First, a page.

New Delhi, Feb 13: In tandem with interest garnered by a statement in the foreword by Charles Chasie on the recently released book, Waiting For A Christmas Gift: Essays on Politics, Elections and Media in Nagaland (Heritage Publishing House, 2023) where he referenced commentary-based articles as being doubly postulated through the lens of an “outsider” while “not automatically discernable from the writing”, we at Naga Scholars’ Association (NSA) recognised the academic impulse to engage with the book’s author, Dr. Vikas Kumar. The idea of a talk arrived out of a need to listen and discuss at length his insights and array of perspectives on various issues primarily concerning the Nagaland state but also extending upon the states of Assam and Manipur which are equally integral to the “Naga self-imagination”. What further intrigued us was the title of the book which wove in a familiar narrative succinctly worded by Chasie as “an allusion to the Naga people waiting for the final settlement of the Naga Political issue coming before Christmas”. The latter therefore, becoming in the process the ever-eluding “Christmas Gift”. Another curious trajectory in the book that called for an explanation was its claims to hold as a “mirror” to the Naga society, in other words, a chance given to the Nagas “to see themselves as others see them”. Keeping all these deliberations in mind, we sought to gain as much as the book had to offer us while simultaneously striking up an intense engagement from the standpoint of critical scholarly exchanges. To this effect, the NSA took the initiative to organize a book discussion on the 10th of February 2023 at the School of International Studies, Jawaharlal Nehru University. Dr.A.C.Kharingpam, Assistant Professor, Department of English, Jamia Millia Islamia, was the discussant. The book discussion was chaired by Dr. Ngoru Nixon, the President of the association.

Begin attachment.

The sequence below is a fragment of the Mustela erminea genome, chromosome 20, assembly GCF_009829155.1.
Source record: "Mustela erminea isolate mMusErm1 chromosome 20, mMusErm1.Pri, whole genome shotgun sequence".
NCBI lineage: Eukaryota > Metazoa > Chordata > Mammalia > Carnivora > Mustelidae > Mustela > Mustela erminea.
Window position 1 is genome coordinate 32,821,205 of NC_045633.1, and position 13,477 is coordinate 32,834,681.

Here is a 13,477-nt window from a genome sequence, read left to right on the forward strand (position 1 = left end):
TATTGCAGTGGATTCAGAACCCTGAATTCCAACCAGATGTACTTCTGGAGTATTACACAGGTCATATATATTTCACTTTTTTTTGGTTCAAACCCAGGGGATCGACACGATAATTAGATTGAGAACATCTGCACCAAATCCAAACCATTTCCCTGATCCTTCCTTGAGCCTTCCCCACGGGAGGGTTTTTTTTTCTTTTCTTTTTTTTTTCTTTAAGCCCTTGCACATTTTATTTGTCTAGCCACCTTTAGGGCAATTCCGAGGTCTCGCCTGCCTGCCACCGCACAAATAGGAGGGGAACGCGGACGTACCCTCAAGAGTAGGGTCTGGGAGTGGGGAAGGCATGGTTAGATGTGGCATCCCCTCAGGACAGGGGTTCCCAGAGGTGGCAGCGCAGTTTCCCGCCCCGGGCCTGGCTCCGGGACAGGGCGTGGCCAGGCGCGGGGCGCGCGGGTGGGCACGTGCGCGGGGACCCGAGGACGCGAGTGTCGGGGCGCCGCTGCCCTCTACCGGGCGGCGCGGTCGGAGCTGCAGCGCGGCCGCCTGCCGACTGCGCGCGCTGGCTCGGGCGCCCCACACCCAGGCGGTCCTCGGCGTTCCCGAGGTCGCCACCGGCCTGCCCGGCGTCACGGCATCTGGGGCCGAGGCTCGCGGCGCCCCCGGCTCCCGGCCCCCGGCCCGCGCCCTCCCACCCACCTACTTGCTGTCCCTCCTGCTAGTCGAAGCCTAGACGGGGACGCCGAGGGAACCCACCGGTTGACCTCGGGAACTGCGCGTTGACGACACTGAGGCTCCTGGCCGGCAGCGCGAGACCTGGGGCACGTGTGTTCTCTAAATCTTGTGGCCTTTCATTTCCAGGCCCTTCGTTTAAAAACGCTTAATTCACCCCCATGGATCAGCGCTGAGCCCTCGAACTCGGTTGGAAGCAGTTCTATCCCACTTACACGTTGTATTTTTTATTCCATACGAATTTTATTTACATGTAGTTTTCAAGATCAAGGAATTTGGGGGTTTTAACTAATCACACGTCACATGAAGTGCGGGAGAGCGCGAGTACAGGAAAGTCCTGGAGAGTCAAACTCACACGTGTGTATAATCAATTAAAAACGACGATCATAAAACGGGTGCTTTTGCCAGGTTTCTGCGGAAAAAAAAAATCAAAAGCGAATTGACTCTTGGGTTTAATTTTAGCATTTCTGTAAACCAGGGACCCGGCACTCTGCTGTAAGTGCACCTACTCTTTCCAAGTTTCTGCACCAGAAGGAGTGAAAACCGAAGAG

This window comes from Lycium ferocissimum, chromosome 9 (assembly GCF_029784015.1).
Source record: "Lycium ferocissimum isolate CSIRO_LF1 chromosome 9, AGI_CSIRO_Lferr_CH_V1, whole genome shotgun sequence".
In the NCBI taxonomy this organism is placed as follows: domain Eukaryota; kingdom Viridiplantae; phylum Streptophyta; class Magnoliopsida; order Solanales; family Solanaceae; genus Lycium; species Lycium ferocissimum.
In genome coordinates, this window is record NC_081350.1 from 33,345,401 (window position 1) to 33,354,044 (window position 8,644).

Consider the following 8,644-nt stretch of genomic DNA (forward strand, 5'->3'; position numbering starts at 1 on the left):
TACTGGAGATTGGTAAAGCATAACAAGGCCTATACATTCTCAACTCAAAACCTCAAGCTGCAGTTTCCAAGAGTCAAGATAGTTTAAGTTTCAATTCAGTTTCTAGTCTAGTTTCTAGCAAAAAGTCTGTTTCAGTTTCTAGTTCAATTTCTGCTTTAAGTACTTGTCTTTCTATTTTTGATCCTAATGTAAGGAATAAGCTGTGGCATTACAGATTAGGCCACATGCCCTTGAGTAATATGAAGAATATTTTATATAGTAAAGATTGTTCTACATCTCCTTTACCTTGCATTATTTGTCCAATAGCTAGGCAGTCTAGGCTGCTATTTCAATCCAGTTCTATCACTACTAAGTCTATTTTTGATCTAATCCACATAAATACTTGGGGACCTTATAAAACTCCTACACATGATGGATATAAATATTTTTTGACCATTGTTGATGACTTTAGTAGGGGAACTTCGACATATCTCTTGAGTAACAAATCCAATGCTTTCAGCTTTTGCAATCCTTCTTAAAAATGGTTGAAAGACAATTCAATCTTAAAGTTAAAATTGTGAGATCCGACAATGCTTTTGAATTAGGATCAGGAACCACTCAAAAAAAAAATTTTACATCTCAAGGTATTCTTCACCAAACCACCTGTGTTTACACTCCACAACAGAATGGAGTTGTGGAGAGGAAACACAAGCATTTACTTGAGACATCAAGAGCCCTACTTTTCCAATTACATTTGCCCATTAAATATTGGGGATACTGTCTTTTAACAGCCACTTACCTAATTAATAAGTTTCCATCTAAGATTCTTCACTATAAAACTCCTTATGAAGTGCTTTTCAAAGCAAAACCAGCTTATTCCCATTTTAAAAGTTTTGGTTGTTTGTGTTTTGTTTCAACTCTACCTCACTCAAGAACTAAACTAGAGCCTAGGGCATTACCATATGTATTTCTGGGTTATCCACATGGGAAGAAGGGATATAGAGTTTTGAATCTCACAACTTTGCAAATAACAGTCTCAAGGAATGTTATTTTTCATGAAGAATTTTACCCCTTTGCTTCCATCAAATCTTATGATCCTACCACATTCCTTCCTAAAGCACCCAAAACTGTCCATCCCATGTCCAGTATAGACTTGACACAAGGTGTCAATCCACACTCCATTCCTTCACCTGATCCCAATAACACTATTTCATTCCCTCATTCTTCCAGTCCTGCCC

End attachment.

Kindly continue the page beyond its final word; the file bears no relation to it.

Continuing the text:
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Spanning over forty opinion pieces, interviews, and critical essays published in various newspapers (local, regional, and national) over a decade dating from 2012 onwards, the book strives to offer a distinct perspective not limited to the insider-outsider binary. It seeks to provide a reading with “unbiased views” of the much contested Northeast region, in particular Nagaland, for the mainland Indian readers by “one of their own” as Dr. Lanusangla Tsudir, the publisher stated. While the reviews are mixed, it is necessary to recognise the tangible contribution it has made, she pointed out and added that padded with factual data, pictorial evidence, and in-person engagements with the socio-political and cultural milieu of the land, Dr. Kumar’s book is a “meaningful” one at the least. In his overview of the book, the author explained the meaning of his work’s title as having a political edge with “Christmas” becoming a byword– the marker from where “change” will emerge (so often promised during elections!). Divided into 6 sections under sub-themes of politics, elections, the role of media, the neighbourhood, and subsidiary (yet noteworthy observations) commentaries on Northeast personalities extending up to an idea of North East beyond stereotypes, the collection of his work is a reflection of the misconstrued versions of the region. Nagaland (being the main context in the book) has often been sensationalized by narratives both within and without. In the first section “Finding Land for Naga Lands”, Dr. Kumar perceives Naga-land as a space much beyond Nagaland highlighting in the process, the arbitrariness of boundaries as opposed to lived realities of the people. He observed that Nagas across borders hold a strong sense of solidarity while equally balancing a strong tribal affinity. These, he added, embolden community spirit as much as it contradicts the same in instances. Another noteworthy point was his take on technology and media. The emergence of media in Nagaland, he reasoned, has been entwined with the emergence of key players in the English language such as The Morung Express, Nagaland Post, and Nagaland Page to name a few. These media houses (alongside journals and newspapers written in indigenous languages) have attempted over the years to deliver unbiased opinions “out of their comfort zone” through dedicated editorial columns. He emphasized two points: 1. Since the 2000s, news dailies in Nagaland have begun writing in an “uninhibited” fashion evolving from focalised zones to a more contemporary one, 2. Editorials have set an emerging standard of new literature in the region. Taking their contributions into consideration, it is only obvious that one needs to document/examine news media— its proliferation, audience, readership, and performance.